Residents of La Cañada’s western “Sagebrush” neighborhood were jubilant Wednesday after a petition requesting transfer of their homes from Glendale Unified boundaries into those of the La Cañada Unified School District was approved 6-3 by a county district organization committee.
“This is a win for La Cañada families and schools and for the people in Sagebrush, the people truly affected by the decision,” said homeowner Nalini Lasiewicz, part of a local group whose members have worked for more than six years to have the matter heard.
Lasiewicz and other petitioners often described the fractured feeling of living in La Cañada but being cut off from its schools and programs.
“Sagebrush families have been part of a cycle of alienation, segregation and being forced to be in a school that’s different than your city,” she said Wednesday. “If you have one foot in a school and another foot in another city, it’s difficult. It’s hard enough to be friends with your own immediate community.”
The battle for whose schools would serve Sagebrush students is long and storied — three previous and highly contested petition attempts date back to 1961. Past decisions made by the Los Angeles County Committee on School District Organization in favor of a transfer were appealed and put before the Los Angeles County Board of Supervisors and, in 1991, the California Board of Education.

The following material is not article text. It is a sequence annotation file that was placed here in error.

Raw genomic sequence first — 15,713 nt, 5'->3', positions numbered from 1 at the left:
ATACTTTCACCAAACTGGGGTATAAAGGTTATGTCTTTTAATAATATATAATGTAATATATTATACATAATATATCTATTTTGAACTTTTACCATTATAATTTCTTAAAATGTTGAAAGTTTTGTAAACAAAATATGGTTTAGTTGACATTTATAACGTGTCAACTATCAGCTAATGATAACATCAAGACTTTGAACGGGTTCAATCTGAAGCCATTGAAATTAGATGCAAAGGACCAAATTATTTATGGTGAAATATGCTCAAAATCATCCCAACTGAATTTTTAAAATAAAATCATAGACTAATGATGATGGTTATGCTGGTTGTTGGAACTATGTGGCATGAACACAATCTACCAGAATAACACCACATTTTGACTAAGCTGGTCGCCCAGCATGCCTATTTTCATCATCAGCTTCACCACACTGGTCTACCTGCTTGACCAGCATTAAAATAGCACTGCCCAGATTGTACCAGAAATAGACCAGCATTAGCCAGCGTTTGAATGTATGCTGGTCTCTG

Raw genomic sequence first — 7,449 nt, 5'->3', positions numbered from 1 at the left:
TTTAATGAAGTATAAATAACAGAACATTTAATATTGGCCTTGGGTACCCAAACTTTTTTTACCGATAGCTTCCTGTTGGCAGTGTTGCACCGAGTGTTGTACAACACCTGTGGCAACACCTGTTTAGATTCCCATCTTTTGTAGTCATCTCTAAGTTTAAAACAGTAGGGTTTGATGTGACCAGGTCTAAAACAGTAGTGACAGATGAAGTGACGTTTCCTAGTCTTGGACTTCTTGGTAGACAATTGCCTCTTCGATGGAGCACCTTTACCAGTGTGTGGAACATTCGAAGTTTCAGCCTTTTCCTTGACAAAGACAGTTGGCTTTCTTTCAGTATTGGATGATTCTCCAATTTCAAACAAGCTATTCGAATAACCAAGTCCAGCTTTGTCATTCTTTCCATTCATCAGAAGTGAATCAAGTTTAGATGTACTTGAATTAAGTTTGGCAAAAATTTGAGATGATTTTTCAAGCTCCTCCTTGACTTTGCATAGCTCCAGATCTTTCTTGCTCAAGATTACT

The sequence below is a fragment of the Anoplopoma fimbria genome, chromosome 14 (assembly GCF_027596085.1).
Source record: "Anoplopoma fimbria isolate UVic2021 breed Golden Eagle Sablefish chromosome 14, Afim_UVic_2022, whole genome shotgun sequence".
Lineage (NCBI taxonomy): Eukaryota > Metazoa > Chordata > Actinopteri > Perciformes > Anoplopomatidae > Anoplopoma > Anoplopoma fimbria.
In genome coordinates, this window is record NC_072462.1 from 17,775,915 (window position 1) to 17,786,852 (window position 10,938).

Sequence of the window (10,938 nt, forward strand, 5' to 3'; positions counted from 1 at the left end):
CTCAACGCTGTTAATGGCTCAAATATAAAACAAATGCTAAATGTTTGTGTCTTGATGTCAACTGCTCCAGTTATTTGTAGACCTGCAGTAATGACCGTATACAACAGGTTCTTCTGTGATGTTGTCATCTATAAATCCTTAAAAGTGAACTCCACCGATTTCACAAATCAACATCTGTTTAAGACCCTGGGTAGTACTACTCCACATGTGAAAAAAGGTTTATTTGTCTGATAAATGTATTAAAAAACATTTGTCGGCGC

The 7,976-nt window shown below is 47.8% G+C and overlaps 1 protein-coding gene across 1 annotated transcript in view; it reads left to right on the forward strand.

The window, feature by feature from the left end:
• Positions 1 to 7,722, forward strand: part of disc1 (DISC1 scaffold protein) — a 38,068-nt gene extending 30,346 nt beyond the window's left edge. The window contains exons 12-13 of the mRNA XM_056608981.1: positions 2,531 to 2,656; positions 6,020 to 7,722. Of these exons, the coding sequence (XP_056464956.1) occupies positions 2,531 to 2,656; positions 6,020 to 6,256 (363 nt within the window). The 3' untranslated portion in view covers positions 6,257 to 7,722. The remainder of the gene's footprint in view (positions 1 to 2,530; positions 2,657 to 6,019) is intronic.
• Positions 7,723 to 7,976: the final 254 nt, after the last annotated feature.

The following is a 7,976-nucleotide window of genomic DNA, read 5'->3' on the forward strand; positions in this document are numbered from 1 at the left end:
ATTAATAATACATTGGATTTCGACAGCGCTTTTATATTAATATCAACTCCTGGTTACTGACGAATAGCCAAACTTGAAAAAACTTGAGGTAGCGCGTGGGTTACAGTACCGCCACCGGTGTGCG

Despite the escalations district boundaries remain unchanged.
Although nearly 800 neighbors signed the latest petition in 2013, supporters of the transfer faced enormous opposition from Glendale Unified officials, who maintained such a move would have a detrimental effect on Glendale school facilities and the district’s finances.
An Aug. 16 letter to the county committee signed by GUSD Supt. Vivian Ekchian questioned the motives of Sagebrush residents whose home values could potentially increase by a transfer into LCUSD. The letter called out what it claimed is the petitioners’ “devious and unfair gamesmanship.”
“Petitioners’ desire to forcibly relocate territory students to LCUSD is not in the students’ best interests, but in petitioners’ who long to increase their property values and be members of the exclusive community,” it stated.
In an interview Monday, La Cañada Unified Supt. Wendy Sinnette said she was cautiously optimistic about the outcome of Wednesday’s committee meeting but concerned with some of the comments made against the district and the petitioners.
“It’s been hard to understand the virulence with which the claims are being made,” Sinnette said. “One of the priorities for La Cañada has always been to maintain, as much as possible, the positive working relationship the district has with Glendale.”
The superintendent acknowledged any decision made by the committee likely would be appealed by the losing party.
“We’ve been down this road before, and to not have learned from the past would be a fool’s errand,” Sinnette said. “I think we have to trust the process.”
Tom Smith — chair of petitioning group UniteLCF — was hopeful heading into Wednesday’s hearing. He said while it’s been frustrating to see residents’ integrity impugned by GUSD throughout the process, supporters are determined to keep fighting the good fight.
“The message repeated over the last 50 years is this isn’t going to go away until it’s been resolved the way we think it should be resolved,” Smith said. “I think that’s a given.”
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